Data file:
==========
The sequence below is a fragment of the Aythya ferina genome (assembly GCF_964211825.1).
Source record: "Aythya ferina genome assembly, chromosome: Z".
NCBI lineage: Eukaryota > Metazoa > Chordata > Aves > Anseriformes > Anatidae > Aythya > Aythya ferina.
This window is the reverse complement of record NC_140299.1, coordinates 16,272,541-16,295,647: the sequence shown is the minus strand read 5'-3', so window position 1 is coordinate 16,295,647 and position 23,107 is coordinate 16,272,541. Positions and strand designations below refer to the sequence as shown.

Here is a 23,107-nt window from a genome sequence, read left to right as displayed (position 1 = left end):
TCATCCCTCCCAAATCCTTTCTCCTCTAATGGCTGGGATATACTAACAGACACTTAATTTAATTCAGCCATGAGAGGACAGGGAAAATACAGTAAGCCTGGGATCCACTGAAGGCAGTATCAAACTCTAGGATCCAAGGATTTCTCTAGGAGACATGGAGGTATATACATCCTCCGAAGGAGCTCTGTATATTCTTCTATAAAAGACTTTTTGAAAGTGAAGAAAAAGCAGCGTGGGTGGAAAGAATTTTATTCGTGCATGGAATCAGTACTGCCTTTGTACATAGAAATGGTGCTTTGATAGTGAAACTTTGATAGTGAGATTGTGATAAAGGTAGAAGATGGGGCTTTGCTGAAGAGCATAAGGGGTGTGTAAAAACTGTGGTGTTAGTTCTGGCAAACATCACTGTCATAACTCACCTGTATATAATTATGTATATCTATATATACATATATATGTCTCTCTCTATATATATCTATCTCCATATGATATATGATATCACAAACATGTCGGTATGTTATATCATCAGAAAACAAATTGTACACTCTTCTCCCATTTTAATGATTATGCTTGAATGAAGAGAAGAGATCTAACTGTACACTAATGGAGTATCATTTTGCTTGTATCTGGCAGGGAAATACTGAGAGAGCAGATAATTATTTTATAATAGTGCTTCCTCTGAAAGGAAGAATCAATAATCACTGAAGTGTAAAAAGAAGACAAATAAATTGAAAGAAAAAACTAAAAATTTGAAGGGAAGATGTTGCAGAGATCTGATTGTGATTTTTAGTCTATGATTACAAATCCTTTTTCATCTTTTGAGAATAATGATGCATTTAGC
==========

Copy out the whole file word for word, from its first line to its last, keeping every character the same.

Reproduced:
The sequence below is a fragment of the Aythya ferina genome (assembly GCF_964211825.1).
Source record: "Aythya ferina genome assembly, chromosome: Z".
NCBI lineage: Eukaryota > Metazoa > Chordata > Aves > Anseriformes > Anatidae > Aythya > Aythya ferina.
This window is the reverse complement of record NC_140299.1, coordinates 16,272,541-16,295,647: the sequence shown is the minus strand read 5'-3', so window position 1 is coordinate 16,295,647 and position 23,107 is coordinate 16,272,541. Positions and strand designations below refer to the sequence as shown.

Here is a 23,107-nt window from a genome sequence, read left to right as displayed (position 1 = left end):
TCATCCCTCCCAAATCCTTTCTCCTCTAATGGCTGGGATATACTAACAGACACTTAATTTAATTCAGCCATGAGAGGACAGGGAAAATACAGTAAGCCTGGGATCCACTGAAGGCAGTATCAAACTCTAGGATCCAAGGATTTCTCTAGGAGACATGGAGGTATATACATCCTCCGAAGGAGCTCTGTATATTCTTCTATAAAAGACTTTTTGAAAGTGAAGAAAAAGCAGCGTGGGTGGAAAGAATTTTATTCGTGCATGGAATCAGTACTGCCTTTGTACATAGAAATGGTGCTTTGATAGTGAAACTTTGATAGTGAGATTGTGATAAAGGTAGAAGATGGGGCTTTGCTGAAGAGCATAAGGGGTGTGTAAAAACTGTGGTGTTAGTTCTGGCAAACATCACTGTCATAACTCACCTGTATATAATTATGTATATCTATATATACATATATATGTCTCTCTCTATATATATCTATCTCCATATGATATATGATATCACAAACATGTCGGTATGTTATATCATCAGAAAACAAATTGTACACTCTTCTCCCATTTTAATGATTATGCTTGAATGAAGAGAAGAGATCTAACTGTACACTAATGGAGTATCATTTTGCTTGTATCTGGCAGGGAAATACTGAGAGAGCAGATAATTATTTTATAATAGTGCTTCCTCTGAAAGGAAGAATCAATAATCACTGAAGTGTAAAAAGAAGACAAATAAATTGAAAGAAAAAACTAAAAATTTGAAGGGAAGATGTTGCAGAGATCTGATTGTGATTTTTAGTCTATGATTACAAATCCTTTTTCATCTTTTGAGAATAATGATGCATTTAGC